Movie Review: “Pacific Rim”

Charlie Hunnam, Rinko Kikuchi, Idris Elba, Charlie Day, Burn Gorman, Max Martini, Rob Kazinksky, Clifton Collins Jr.
Guillermo del Toro

It’s been five years since Guillermo del Toro’s last film, and between the problems he faced working on the “Hobbit” movies and trying to get passion project “In the Mountains of Madness” off the ground,” you could hardly blame the guy if he had just called it quits. But instead of getting frustrated by the Hollywood system, he gave them exactly what they wanted: an action-packed blockbuster that also appealed to his inner 12-year-old. “Pacific Rim” is about as close to a Transformers/Godzilla mash-up as you’ll ever see, so it’s not surprising how quickly fanboys jumped on the bandwagon. Unfortunately, the film lacks the uniqueness of the director’s other projects, because while it may not be based on a preexisting property like a lot of summer fare, it still feels oddly generic. That being said, you definitely won’t be bored, and that’s to the credit of the rich mythology that del Toro has created.

Set in the not-too-distant future, giant beasts (referred to as kaiju) have emerged from an inter-dimensional rift below the Pacific Ocean to wreak havoc on every major coastal city from San Francisco to Tokyo. In response, the world’s governments came together to build giant robots called jaegers to combat these monsters, with two pilots controlling each machine via a neurological sync known as drifting. The more compatible the pilots, the better they perform. Though successful for several years, the jaeger program has become increasingly less effective as the kaiju continue to adapt and evolve. When the program is ordered to be shut down, commanding officer Marshall Pentecost (Idris Elba) recruits a retired jaeger pilot named Raleigh (Charlie Hunnam) to team up with rookie Mako Mori (Rinko Kikuchi), with whom he shares a particularly strong connection, and spearhead one final attack in the fight for humanity’s survival.

The marketing campaign for “Pacific Rim” focused almost entirely on the robots vs. monsters angle, but surprisingly, the character-based stuff is a lot more interesting than the action. Elba and Charlie Day (who’s like the spiritual love child of Rick Moranis and Martin Short), are both really entertaining in their respective roles. Elba is one of the few actors with the ability to make such cheesy dialogue sound cool (“Today, we are cancelling the apocalypse!” is this year’s “Release the Kraken!”), while Day, playing one part of a scientific duo trying to find a solution to the kaiju invasion, gets to flex his comedic skills alongside del Toro regular Ron Perlman in a fun cameo. Sadly, Hunnam and Kikuchi are pretty bland as the main protagonists. The former, in particular, still hasn’t found his footing on the big screen despite some consistently solid work on the TV drama “Sons of Anarchy,” although it’s hardly his fault here, as the script isn’t exactly overflowing with a whole lot of character development, or good dialogue, for that matter.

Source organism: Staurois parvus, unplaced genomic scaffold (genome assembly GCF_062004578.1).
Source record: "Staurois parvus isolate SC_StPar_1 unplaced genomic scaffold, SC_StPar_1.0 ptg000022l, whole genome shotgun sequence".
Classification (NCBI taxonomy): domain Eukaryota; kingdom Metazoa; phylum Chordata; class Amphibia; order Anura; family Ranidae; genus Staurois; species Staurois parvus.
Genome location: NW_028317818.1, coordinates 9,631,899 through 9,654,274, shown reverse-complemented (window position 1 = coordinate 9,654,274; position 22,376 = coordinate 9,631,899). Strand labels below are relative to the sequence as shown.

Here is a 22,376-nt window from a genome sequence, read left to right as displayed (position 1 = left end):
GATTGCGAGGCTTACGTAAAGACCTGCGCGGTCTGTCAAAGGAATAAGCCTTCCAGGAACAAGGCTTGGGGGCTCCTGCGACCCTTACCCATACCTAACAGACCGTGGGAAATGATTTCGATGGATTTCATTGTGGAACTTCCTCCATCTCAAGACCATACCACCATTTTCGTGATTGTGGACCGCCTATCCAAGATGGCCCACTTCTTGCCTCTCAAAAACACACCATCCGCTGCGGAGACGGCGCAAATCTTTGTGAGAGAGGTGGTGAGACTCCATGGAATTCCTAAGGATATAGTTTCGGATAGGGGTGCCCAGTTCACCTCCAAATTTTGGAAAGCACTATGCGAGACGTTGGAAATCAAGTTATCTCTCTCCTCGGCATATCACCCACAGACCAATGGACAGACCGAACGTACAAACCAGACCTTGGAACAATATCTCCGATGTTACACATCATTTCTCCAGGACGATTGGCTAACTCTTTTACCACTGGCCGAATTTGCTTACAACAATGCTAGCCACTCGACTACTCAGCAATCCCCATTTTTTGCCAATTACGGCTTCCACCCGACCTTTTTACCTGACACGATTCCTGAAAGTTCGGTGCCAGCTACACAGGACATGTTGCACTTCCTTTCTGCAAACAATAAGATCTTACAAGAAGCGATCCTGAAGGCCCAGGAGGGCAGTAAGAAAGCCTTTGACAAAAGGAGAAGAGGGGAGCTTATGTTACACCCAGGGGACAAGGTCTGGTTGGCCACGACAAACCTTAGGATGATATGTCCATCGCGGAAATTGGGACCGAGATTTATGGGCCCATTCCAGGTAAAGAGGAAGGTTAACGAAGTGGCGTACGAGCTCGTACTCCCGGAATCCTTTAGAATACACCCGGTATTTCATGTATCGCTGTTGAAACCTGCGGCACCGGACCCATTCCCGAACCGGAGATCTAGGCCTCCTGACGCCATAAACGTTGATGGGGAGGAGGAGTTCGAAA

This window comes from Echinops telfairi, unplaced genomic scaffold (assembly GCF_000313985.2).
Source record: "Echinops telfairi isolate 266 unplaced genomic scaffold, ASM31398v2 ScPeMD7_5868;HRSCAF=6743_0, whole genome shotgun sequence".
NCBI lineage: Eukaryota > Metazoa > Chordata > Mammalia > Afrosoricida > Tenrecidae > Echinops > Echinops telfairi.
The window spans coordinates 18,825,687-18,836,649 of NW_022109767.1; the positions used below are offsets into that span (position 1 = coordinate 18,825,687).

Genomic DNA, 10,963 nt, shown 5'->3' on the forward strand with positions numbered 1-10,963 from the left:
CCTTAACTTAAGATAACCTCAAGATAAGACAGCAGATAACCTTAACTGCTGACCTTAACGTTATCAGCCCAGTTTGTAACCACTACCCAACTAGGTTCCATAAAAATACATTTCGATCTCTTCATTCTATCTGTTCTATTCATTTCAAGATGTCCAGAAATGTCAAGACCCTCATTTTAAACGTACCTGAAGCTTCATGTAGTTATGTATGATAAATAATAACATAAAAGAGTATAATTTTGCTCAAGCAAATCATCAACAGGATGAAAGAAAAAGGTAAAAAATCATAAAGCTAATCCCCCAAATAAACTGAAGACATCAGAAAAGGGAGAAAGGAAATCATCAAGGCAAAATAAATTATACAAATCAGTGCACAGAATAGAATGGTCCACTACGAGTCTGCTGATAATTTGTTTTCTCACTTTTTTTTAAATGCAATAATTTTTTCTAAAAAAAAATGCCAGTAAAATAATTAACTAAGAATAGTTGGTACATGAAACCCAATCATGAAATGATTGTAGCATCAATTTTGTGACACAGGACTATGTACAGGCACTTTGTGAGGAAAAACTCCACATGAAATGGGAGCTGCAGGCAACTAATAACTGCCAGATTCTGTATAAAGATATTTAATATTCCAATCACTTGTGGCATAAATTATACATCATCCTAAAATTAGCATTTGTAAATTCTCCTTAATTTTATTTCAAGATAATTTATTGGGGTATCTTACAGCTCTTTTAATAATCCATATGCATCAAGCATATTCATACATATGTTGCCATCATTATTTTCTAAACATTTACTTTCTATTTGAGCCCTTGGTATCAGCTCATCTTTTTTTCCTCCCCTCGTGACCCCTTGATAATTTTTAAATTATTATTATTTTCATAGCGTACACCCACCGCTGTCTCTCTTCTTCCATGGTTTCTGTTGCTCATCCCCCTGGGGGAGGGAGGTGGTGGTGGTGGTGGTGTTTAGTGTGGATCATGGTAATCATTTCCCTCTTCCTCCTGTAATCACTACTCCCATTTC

The biggest letdown, though, is the action. While it’s hard to deny the gleeful sensation of watching giant robots pummel giant monsters, it starts to get a little repetitive and would have benefited greatly from more distinct battles and creatures. As it is, every major fight sequence takes place either at night in the pouring rain, or underwater where it’s just as murky, and that makes it really difficult to see things clearly, especially when del Toro relies so heavily on extreme close-ups and quick cuts of the action. After all, if you’re going to promise robots vs. monsters, then I should at least be able to make out what’s going on, because for as awesome as some of the creature designs may be, it would have been nice to see them in greater detail.

The film has some other minor flaws, but this is the only one that really matters, mainly because it’s been positioned as the centerpiece of “Pacific Rim” since its inception. While there’s certainly no shortage of CGI-fueled destruction on display (the third act is practically non-stop action), it’s a little underwhelming considering the potential of such a high-concept idea. As a result, you’re left yearning for more beyond what’s just on the surface, and although del Toro teases at digging deeper into the mythology, it feels like he’s holding some stuff back for a sequel should the first movie perform well. That’s not necessarily a bad thing (you don’t want to blow your wad all at once), but while “Pacific Rim” functions as a fairly enjoyable popcorn flick, it’s lacking any real substance.